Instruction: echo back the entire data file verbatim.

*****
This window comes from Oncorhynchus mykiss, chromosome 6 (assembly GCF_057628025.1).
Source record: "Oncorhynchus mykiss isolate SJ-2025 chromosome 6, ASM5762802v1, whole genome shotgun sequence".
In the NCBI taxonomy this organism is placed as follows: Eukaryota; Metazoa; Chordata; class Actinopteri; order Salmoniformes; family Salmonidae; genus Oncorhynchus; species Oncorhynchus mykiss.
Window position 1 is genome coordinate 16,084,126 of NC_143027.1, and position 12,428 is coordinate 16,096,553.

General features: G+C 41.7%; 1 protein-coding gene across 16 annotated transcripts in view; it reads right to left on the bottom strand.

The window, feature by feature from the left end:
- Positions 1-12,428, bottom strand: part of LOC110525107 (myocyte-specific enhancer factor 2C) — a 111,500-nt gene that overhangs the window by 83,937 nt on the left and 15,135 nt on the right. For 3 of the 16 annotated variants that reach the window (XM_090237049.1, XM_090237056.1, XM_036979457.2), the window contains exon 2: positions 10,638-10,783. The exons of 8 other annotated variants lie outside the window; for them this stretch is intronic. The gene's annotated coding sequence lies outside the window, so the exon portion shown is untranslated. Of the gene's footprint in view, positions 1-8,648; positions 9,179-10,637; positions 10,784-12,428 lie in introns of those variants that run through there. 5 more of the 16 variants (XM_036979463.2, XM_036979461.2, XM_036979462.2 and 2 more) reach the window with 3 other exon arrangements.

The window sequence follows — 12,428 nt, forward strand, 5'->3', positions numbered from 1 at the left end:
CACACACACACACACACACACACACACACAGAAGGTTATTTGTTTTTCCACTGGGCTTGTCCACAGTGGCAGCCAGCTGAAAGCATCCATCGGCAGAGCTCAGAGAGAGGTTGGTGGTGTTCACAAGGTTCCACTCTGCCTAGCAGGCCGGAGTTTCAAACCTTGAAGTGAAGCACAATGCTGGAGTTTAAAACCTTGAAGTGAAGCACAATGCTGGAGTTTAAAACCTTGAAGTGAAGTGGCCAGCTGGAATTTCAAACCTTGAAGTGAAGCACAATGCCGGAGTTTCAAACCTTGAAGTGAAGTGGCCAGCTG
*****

This window comes from Oncorhynchus mykiss, chromosome 6 (assembly GCF_057628025.1).
Source record: "Oncorhynchus mykiss isolate SJ-2025 chromosome 6, ASM5762802v1, whole genome shotgun sequence".
In the NCBI taxonomy this organism is placed as follows: Eukaryota; Metazoa; Chordata; class Actinopteri; order Salmoniformes; family Salmonidae; genus Oncorhynchus; species Oncorhynchus mykiss.
Window position 1 is genome coordinate 16,084,126 of NC_143027.1, and position 12,428 is coordinate 16,096,553.

General features: G+C 41.7%; 1 protein-coding gene across 16 annotated transcripts in view; it reads right to left on the bottom strand.

The window, feature by feature from the left end:
- Positions 1-12,428, bottom strand: part of LOC110525107 (myocyte-specific enhancer factor 2C) — a 111,500-nt gene that overhangs the window by 83,937 nt on the left and 15,135 nt on the right. For 3 of the 16 annotated variants that reach the window (XM_090237049.1, XM_090237056.1, XM_036979457.2), the window contains exon 2: positions 10,638-10,783. The exons of 8 other annotated variants lie outside the window; for them this stretch is intronic. The gene's annotated coding sequence lies outside the window, so the exon portion shown is untranslated. Of the gene's footprint in view, positions 1-8,648; positions 9,179-10,637; positions 10,784-12,428 lie in introns of those variants that run through there. 5 more of the 16 variants (XM_036979463.2, XM_036979461.2, XM_036979462.2 and 2 more) reach the window with 3 other exon arrangements.

The window sequence follows — 12,428 nt, forward strand, 5'->3', positions numbered from 1 at the left end:
CACACACACACACACACACACACACACACAGAAGGTTATTTGTTTTTCCACTGGGCTTGTCCACAGTGGCAGCCAGCTGAAAGCATCCATCGGCAGAGCTCAGAGAGAGGTTGGTGGTGTTCACAAGGTTCCACTCTGCCTAGCAGGCCGGAGTTTCAAACCTTGAAGTGAAGCACAATGCTGGAGTTTAAAACCTTGAAGTGAAGCACAATGCTGGAGTTTAAAACCTTGAAGTGAAGTGGCCAGCTGGAATTTCAAACCTTGAAGTGAAGCACAATGCCGGAGTTTCAAACCTTGAAGTGAAGTGGCCAGCTG